Auto Union and Mercedes W165 engine starts, LOUD!
Goodwood Festival of Speed FOS 2011, Auto Union Type C & D and Mercedes W165 engine starts. Awesome sounds, very loud!
Auto Union drivers: Nick Mason and Hans-Joachim Stuck.
Mercedes Silver Arrow W165
Chassis 449547 was the second of the two W165s completed for the 1939 Tripoli Grand Prix. It was considered the slower of the two cars and Lang was sent out in it with an unfavourable strategy. He nevertheless dominated the race and if he had wanted, he could have lapped his 'team leader' in the closing stages. As mentioned the car was only tested and demonstrated after its debut victory. It remained dormant for over fifty years and is still only very rarely seen outside of Stuttgart. Celebrating the 75th anniversary of the 'Silver Arrows,' it is seen here at one of those rare outings, during the 2009 Retromobile in Paris.
Auto Union Type C
Mercedes-Benz domination in Grand Prix ended with the Auto Union Typ C. It took a few years to get it right, but Ferdinand Porsche's daring design with a mid-mounted V16 finally won. It claimed many victories from 1936 to 1938 until the three-liter formula was laid out for 1939.
Horch, Audi, DKW and Wanderer created Auto Union with the help of Ferdinand Porsche and Adolf Rosenberger. Along with building passenger cars, a goal of the new company was to enter Grand Prix. They did so in 1934 with a daring mid-engined race car called the Typ A. This evolved into the slightly larger Typ B the following year and the Typ C was fitted with a much larger engine for 1936.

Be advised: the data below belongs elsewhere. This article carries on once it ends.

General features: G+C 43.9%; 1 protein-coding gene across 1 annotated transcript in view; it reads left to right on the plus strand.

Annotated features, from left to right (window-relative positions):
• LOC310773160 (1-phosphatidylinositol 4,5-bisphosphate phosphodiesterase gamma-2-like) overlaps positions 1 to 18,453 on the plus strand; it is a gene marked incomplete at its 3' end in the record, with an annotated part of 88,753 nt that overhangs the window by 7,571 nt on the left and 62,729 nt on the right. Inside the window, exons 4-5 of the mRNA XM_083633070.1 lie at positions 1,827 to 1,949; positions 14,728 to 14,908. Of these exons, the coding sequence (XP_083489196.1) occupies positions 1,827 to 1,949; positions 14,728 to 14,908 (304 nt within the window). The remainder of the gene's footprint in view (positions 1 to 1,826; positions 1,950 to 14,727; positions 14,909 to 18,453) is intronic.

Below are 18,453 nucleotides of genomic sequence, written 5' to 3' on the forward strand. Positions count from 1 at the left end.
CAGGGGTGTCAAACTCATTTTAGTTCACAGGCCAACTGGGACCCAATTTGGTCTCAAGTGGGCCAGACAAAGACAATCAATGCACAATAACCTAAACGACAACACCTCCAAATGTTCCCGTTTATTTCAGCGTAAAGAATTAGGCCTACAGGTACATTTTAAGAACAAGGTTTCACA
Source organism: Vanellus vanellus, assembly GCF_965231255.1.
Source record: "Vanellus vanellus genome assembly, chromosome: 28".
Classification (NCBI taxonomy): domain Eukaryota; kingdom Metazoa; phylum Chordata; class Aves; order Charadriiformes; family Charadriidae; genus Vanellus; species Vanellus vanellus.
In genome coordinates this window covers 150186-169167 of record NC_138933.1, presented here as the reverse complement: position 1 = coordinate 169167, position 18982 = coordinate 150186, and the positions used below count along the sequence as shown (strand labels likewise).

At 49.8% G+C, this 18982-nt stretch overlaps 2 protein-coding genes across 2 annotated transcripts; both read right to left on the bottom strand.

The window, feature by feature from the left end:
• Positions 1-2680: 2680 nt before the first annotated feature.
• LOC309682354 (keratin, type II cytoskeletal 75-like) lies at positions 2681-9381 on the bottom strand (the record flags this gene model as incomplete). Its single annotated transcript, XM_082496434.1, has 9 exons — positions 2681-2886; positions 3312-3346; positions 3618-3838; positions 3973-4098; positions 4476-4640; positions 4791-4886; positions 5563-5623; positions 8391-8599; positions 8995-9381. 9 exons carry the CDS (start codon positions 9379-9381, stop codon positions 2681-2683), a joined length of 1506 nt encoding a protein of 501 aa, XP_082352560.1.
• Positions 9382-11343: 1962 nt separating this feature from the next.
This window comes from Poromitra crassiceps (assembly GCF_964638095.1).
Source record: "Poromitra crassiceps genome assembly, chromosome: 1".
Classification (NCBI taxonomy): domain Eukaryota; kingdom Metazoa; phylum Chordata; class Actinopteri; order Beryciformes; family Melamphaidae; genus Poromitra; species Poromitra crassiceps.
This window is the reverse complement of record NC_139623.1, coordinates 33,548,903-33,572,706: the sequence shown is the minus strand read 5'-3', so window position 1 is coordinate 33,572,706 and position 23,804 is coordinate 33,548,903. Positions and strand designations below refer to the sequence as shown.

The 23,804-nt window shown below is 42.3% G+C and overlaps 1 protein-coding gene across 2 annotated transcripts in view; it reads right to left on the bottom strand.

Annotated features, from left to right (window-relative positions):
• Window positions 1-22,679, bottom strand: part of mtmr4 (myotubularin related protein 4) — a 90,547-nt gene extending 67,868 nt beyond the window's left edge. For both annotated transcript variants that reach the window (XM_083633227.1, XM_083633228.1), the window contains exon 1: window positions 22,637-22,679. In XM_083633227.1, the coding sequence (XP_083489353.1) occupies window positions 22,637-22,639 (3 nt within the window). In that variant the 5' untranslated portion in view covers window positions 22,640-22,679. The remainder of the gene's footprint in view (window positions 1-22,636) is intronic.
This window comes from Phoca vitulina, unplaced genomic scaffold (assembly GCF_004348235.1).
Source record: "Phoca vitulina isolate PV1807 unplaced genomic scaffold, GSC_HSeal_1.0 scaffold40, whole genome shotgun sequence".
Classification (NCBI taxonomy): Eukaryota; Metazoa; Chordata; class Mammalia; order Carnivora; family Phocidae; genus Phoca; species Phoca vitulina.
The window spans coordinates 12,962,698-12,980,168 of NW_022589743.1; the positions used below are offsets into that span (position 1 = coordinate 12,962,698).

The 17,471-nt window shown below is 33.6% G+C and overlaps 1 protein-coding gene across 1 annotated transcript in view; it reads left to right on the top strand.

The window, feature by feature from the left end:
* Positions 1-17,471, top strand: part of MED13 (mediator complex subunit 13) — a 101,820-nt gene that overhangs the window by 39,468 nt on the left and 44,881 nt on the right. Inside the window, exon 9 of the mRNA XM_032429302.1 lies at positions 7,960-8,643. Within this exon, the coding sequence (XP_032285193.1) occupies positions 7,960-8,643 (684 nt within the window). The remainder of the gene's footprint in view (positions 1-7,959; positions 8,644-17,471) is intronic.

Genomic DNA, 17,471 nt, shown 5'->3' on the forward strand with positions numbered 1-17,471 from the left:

The Type-C was a third evolution of Auto Union's racecar. It primarily competed with Mercedes-Benz but also raced against Alfa Romeo's 12C-36, the Maserati V8RI and Bugatti 59/50. Type-Cs won six victories in 1936 and made Bernt Rosermeyer world champion
Nürburgring - Hermann Lang
In 1962 Hermann Lang came back to the Nürburgring to drive his Mercedes W125 Grand Prix car again. The 1937 Mercedes W125 Data: 8-Cylinder In-line 5,660 CC 646 bhp at 5,800 rpm (The most powerfull gp car ever built up until the late seventies)
F1 - 1959 Avus GP - Hans Hermann accident
The simplistic track consisted of a very fast straight down either side of a dual carriageway, punctuated at one end by a hairpin and at the other by a steep banking.
Also uniquely in Formula One World Championship history, the race was divided into two heats. In the first, Tony Brooks and Dan Gurney took the lead. Masten Gregory in the Cooper-Climax battled hard with them, passing first one Ferrari then the other as the lead changed hands until a big end bolt broke. It was a Ferrari 1-2-3 with Phil Hill taking the final podium place. In the second heat, once again the Ferraris had a duel at the front, this time with Bruce McLaren until he suffered transfer gear problems. On aggregate placings, it was an all-Ferrari podium in the order Brooks, Gurney, Hill. Maurice Trintignant was fourth from Jo Bonnier and Ian Burgess. This was the fastest Formula One race recorded at this time, with an average speed of 143.3 miles per hour. Hans Herrmann crashed his BRM P25 five laps into the second heat.
Former Ferrari driver Frenchman Jean Behra was due to race his Behra-Porsche Special in the Grand Prix but Behra was killed the day before racing a Porsche RSK in the Formula 2 support race at the same venue.
The results show evidence of the inconsistency with which rules were applied in this era. According to Formula One rules of the day, those drivers who retired before the end of the Grand Prix should only be classified if they pushed the car over the line after the finish. This rule was not applied to Harry Schell, who retired some 11 laps before the end. However, the rule was applied in other races, such as the 1960 Belgian Grand Prix. The rules were later clarified in 1966.
Brooks win allowed him to close to within four points of championship leader, Australian Cooper racer Jack Brabham.